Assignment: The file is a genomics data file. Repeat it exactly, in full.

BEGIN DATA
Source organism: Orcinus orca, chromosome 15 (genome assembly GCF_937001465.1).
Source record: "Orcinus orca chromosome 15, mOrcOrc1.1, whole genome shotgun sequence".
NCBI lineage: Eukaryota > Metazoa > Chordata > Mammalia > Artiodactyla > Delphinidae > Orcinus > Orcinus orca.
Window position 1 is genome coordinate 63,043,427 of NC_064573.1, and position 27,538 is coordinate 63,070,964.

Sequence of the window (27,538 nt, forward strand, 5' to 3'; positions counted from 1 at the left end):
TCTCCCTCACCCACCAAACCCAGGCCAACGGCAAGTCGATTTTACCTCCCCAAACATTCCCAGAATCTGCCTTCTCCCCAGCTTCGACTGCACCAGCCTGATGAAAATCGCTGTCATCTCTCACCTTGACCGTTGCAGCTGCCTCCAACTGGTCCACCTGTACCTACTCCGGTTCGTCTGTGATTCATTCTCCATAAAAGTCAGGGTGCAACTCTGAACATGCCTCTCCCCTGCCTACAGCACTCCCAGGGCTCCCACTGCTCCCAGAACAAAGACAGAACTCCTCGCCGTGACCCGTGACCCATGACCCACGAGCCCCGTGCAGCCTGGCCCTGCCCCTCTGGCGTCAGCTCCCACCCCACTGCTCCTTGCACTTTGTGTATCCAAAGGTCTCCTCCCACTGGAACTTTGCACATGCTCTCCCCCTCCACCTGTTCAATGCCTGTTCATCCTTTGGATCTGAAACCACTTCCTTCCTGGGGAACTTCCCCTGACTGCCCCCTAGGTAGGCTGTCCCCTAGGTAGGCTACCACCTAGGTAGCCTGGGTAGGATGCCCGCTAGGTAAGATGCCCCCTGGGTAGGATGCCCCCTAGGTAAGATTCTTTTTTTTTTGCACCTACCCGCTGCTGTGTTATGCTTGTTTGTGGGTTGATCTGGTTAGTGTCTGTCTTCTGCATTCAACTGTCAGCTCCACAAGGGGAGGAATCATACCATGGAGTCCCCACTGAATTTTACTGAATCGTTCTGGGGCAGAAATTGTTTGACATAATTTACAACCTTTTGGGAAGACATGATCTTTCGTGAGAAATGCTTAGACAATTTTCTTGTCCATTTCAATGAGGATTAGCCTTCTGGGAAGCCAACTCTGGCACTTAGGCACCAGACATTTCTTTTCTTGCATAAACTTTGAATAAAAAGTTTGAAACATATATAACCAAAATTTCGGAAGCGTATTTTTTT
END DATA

Source organism: Orcinus orca, chromosome 15 (genome assembly GCF_937001465.1).
Source record: "Orcinus orca chromosome 15, mOrcOrc1.1, whole genome shotgun sequence".
NCBI lineage: Eukaryota > Metazoa > Chordata > Mammalia > Artiodactyla > Delphinidae > Orcinus > Orcinus orca.
Window position 1 is genome coordinate 63,043,427 of NC_064573.1, and position 27,538 is coordinate 63,070,964.

Sequence of the window (27,538 nt, forward strand, 5' to 3'; positions counted from 1 at the left end):
TCTCCCTCACCCACCAAACCCAGGCCAACGGCAAGTCGATTTTACCTCCCCAAACATTCCCAGAATCTGCCTTCTCCCCAGCTTCGACTGCACCAGCCTGATGAAAATCGCTGTCATCTCTCACCTTGACCGTTGCAGCTGCCTCCAACTGGTCCACCTGTACCTACTCCGGTTCGTCTGTGATTCATTCTCCATAAAAGTCAGGGTGCAACTCTGAACATGCCTCTCCCCTGCCTACAGCACTCCCAGGGCTCCCACTGCTCCCAGAACAAAGACAGAACTCCTCGCCGTGACCCGTGACCCATGACCCACGAGCCCCGTGCAGCCTGGCCCTGCCCCTCTGGCGTCAGCTCCCACCCCACTGCTCCTTGCACTTTGTGTATCCAAAGGTCTCCTCCCACTGGAACTTTGCACATGCTCTCCCCCTCCACCTGTTCAATGCCTGTTCATCCTTTGGATCTGAAACCACTTCCTTCCTGGGGAACTTCCCCTGACTGCCCCCTAGGTAGGCTGTCCCCTAGGTAGGCTACCACCTAGGTAGCCTGGGTAGGATGCCCGCTAGGTAAGATGCCCCCTGGGTAGGATGCCCCCTAGGTAAGATTCTTTTTTTTTTGCACCTACCCGCTGCTGTGTTATGCTTGTTTGTGGGTTGATCTGGTTAGTGTCTGTCTTCTGCATTCAACTGTCAGCTCCACAAGGGGAGGAATCATACCATGGAGTCCCCACTGAATTTTACTGAATCGTTCTGGGGCAGAAATTGTTTGACATAATTTACAACCTTTTGGGAAGACATGATCTTTCGTGAGAAATGCTTAGACAATTTTCTTGTCCATTTCAATGAGGATTAGCCTTCTGGGAAGCCAACTCTGGCACTTAGGCACCAGACATTTCTTTTCTTGCATAAACTTTGAATAAAAAGTTTGAAACATATATAACCAAAATTTCGGAAGCGTATTTTTTT